• S61, vicinity Bødo Norway, 2008 (On 24 February 2008, a Sikorsky S-61N being operated by British International Helicopters on a passenger flight from Værøy to Bødo attempted a visual approach at destination in day IMC and came close to unseen terrain before accepting an offer of assistance from ATC to achieve an ILS approach to runway 07 without further event. None of the 18 occupants were injured.)
  • SU95, manoeuvring near Jakarta Indonesia, 2012 (On 9 May 2012, a Sukhoi RRJ-95 on a manufacturer-operated demonstration flight out of Jakarta Halim descended below the promulgated safe altitude and, after TAWS alerts and warnings had been ignored, impacted terrain in level flight which resulted in the destruction of the aeroplane and death of all 45 occupants. The Investigation concluded that that the operating crew were unaware that their descent would take them below some of the terrain in the area until the alerts started and then assumed they had been triggered by an incorrect database and switched the equipment off.)
  • AT72, vicinity Pakse Laos, 2013 (On 16 October 2013, the crew of an ATR72-600 unintentionally flew their aircraft into the ground in IMC during a go around from an unsuccessful non precision approach at destination Pakse. The Investigation concluded that although the aircraft had followed the prescribed track, the crew had been confused by misleading FD indications resulting from their failure to reset the selected altitude to the prescribed stop altitude so that the decision altitude they had used for the approach remained as the selected altitude. Thereafter, erratic control of aircraft altitude had eventually resulted in controlled flight into terrain killing all on board.)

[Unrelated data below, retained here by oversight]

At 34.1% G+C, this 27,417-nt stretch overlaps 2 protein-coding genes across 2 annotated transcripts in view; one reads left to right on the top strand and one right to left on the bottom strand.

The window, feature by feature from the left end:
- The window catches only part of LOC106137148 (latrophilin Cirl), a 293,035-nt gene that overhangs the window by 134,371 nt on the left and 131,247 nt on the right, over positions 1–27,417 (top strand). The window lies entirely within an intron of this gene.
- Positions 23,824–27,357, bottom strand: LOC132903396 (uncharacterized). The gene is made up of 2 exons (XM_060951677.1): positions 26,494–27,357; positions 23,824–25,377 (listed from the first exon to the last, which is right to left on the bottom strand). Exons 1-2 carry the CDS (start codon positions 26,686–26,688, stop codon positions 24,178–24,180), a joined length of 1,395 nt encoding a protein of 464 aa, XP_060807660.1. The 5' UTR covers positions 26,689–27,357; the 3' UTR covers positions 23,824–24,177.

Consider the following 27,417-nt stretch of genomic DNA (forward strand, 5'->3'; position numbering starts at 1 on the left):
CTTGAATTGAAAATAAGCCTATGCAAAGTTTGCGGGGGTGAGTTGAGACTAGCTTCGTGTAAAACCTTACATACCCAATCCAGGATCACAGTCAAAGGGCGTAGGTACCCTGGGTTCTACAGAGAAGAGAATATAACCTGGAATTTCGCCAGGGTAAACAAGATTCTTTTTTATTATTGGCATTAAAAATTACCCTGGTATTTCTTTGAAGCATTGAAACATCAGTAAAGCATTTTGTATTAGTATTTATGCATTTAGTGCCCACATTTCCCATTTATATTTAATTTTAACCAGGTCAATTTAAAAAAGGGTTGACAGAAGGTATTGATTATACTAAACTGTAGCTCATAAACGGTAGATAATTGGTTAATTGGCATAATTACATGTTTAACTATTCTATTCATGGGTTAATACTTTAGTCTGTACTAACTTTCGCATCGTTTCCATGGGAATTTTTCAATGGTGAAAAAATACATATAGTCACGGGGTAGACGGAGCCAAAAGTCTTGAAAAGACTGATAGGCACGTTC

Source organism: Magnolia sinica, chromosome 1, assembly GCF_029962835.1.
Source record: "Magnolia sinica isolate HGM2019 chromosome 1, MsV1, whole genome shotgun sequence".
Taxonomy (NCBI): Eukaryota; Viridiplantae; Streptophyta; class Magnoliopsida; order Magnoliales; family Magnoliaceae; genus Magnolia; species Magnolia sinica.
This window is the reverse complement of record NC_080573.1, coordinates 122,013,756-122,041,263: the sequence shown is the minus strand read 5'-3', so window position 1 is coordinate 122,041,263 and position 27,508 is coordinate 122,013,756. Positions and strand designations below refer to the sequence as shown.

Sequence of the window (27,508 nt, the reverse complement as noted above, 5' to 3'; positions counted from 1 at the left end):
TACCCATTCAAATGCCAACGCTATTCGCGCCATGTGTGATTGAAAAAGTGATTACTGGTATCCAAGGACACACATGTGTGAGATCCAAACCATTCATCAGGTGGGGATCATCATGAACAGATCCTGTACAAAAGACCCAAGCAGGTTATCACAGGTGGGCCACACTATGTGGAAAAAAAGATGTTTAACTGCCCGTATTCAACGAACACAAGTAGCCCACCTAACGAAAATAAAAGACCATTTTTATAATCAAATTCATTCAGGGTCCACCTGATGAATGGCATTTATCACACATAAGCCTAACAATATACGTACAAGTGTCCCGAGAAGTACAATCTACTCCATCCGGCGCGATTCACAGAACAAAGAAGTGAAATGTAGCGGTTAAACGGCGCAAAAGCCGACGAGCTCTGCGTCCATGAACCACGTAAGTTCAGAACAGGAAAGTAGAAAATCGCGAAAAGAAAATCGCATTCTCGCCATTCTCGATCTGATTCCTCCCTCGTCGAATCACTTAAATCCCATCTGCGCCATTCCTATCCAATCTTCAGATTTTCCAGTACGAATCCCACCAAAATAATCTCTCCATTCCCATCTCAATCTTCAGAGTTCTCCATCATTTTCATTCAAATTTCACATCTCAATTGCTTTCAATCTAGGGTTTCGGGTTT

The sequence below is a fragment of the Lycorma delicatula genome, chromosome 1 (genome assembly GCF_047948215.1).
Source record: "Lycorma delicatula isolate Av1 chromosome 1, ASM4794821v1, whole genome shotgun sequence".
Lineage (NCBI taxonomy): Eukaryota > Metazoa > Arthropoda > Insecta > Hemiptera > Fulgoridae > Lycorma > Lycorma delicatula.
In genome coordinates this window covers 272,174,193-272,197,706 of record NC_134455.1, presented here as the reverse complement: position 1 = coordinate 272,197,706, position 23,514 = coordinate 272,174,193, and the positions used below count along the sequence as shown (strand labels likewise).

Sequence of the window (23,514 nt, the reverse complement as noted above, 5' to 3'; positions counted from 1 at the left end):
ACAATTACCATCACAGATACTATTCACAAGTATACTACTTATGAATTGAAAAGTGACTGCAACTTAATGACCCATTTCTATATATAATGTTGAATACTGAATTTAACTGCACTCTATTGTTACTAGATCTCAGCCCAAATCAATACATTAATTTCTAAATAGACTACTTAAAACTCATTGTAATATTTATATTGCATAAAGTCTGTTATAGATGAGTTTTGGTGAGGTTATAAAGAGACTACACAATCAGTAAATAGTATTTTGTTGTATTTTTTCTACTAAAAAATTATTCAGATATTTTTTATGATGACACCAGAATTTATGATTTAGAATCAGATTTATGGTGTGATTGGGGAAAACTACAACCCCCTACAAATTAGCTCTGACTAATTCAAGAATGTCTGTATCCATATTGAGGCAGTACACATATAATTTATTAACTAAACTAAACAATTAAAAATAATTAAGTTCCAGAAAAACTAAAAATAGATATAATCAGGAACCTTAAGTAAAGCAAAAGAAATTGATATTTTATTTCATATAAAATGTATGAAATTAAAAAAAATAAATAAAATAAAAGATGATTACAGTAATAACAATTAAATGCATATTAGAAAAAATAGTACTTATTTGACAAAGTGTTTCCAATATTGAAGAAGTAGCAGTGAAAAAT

• C185, Smithers BC Canada, 2000 (On 27 September 2000, a Cessna 185, struck a snow covered hillside, probably while in controlled flight, en-route from Smithers BC, Canada.)
  • C500, vicinity Santiago Spain, 2012 (On 2 August 2012, a Cessna 500 positioning back to base after completing an emergency medical team transfer operation earlier in the night crashed one mile short of the runway at Santiago in landing configuration after being cleared to make an ILS approach. The Investigation concluded that the approach was unstabilised, had been flown without following the ILS GS and that the crew had used DME distance from the VOR near the crash position rather than the ILS DME. Fog was present in and around the airport.)


Related Articles

Further Reading

  • ICAO Doc 4444: PANS-ATM;

Flight Safety Foundation

The Flight Safety Foundation ALAR Toolkit provides useful training information and guides to best practice. Copies of the FSF ALAR Toolkit may be ordered from the Flight Safety Foundation ALAR website http://www.flightsafety.org/current-safety-initiatives/approach-and-landing-accident-reduction-alar